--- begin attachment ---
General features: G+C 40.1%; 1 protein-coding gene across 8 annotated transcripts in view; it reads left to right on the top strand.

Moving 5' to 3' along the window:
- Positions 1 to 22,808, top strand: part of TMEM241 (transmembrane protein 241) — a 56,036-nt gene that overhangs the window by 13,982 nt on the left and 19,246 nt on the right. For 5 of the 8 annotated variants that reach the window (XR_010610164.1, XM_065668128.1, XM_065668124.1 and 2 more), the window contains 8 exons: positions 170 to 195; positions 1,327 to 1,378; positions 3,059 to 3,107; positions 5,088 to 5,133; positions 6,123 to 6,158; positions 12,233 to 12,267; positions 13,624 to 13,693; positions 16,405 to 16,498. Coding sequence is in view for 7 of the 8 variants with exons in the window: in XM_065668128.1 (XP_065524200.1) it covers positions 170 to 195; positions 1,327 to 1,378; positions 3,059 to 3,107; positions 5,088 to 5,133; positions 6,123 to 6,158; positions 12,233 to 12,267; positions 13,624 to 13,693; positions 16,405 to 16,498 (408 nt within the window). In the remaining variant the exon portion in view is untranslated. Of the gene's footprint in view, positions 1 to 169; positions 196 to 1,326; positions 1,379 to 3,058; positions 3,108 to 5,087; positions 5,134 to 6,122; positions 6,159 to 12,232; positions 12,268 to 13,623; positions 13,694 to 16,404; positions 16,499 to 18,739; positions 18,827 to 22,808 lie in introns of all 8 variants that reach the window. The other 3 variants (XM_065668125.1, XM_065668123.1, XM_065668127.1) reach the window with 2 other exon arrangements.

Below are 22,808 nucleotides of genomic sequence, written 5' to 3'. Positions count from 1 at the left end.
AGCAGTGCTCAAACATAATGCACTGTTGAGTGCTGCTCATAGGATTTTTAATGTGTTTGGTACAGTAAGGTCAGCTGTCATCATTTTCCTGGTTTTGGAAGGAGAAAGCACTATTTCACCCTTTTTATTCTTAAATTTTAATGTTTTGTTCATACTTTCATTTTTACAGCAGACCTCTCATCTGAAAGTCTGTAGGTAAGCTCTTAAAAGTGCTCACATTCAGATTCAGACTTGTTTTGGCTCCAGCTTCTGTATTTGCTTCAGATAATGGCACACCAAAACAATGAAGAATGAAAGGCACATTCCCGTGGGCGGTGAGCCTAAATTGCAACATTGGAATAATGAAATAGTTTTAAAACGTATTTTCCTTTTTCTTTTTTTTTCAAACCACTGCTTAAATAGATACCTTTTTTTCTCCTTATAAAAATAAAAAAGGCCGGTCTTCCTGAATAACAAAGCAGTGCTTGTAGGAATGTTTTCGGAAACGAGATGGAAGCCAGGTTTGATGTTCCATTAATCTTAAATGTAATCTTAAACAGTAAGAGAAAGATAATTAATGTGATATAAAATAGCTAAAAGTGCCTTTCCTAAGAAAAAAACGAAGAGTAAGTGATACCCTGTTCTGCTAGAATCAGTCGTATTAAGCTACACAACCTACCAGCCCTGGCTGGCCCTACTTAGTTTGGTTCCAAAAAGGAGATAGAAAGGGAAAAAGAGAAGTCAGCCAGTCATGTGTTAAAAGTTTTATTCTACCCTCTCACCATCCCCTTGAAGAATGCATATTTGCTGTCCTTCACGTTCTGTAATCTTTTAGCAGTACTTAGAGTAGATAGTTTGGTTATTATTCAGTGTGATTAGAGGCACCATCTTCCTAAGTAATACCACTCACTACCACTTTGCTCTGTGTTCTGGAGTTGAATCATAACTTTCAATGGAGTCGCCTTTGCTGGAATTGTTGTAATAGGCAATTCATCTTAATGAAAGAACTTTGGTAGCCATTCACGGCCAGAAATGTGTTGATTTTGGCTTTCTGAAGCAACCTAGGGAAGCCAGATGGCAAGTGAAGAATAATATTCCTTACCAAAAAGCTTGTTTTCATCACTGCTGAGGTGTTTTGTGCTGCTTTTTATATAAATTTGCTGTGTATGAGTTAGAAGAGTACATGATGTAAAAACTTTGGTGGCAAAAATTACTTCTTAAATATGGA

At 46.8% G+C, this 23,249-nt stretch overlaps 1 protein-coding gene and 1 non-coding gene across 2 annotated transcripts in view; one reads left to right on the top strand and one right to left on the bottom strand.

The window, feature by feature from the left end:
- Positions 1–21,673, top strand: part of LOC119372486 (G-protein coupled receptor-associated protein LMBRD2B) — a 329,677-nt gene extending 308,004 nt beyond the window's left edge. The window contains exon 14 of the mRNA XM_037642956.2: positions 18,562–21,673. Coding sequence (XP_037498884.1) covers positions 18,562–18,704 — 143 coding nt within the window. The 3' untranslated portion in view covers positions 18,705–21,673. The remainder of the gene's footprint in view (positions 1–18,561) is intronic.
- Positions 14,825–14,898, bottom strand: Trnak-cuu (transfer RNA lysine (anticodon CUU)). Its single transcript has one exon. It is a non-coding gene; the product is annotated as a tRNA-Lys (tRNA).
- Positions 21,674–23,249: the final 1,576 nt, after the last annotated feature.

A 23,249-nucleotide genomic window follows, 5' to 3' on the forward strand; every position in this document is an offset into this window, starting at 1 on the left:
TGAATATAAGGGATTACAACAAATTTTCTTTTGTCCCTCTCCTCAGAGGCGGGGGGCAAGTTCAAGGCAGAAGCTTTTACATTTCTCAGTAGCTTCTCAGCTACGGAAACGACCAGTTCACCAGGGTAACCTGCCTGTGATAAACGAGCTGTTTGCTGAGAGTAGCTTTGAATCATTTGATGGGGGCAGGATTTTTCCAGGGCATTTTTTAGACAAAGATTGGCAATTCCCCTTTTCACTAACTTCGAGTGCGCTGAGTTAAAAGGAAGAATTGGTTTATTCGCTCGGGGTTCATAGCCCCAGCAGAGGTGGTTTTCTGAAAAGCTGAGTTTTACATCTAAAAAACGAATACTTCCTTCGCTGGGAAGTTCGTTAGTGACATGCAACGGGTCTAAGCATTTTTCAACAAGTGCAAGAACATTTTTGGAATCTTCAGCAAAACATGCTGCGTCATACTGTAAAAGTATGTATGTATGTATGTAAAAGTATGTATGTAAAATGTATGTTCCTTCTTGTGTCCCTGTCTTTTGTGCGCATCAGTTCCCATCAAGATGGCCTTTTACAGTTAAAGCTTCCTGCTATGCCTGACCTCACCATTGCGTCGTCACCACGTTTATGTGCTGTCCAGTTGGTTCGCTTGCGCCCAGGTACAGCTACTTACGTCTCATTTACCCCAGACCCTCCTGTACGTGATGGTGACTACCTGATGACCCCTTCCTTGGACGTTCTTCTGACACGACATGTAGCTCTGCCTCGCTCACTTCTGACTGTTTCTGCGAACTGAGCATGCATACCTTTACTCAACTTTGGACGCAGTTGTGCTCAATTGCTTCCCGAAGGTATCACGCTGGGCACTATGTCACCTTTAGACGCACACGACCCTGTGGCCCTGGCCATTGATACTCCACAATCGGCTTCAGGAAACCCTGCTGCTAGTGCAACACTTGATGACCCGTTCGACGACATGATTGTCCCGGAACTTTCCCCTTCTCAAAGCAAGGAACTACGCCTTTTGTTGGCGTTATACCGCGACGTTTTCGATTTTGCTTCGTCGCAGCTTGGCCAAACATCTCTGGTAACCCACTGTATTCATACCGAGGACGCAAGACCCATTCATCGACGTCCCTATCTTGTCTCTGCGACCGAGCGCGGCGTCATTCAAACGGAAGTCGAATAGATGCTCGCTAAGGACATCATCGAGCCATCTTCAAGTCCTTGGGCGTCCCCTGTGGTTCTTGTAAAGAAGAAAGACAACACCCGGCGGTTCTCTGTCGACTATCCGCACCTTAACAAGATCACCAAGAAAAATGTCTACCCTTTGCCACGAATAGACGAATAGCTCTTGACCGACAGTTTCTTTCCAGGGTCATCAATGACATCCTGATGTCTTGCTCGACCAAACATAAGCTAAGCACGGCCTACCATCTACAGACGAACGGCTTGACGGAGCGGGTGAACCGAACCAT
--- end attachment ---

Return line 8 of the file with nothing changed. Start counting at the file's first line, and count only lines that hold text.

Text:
- Positions 1–21,673, top strand: part of LOC119372486 (G-protein coupled receptor-associated protein LMBRD2B) — a 329,677-nt gene extending 308,004 nt beyond the window's left edge. The window contains exon 14 of the mRNA XM_037642956.2: positions 18,562–21,673. Coding sequence (XP_037498884.1) covers positions 18,562–18,704 — 143 coding nt within the window. The 3' untranslated portion in view covers positions 18,705–21,673. The remainder of the gene's footprint in view (positions 1–18,561) is intronic.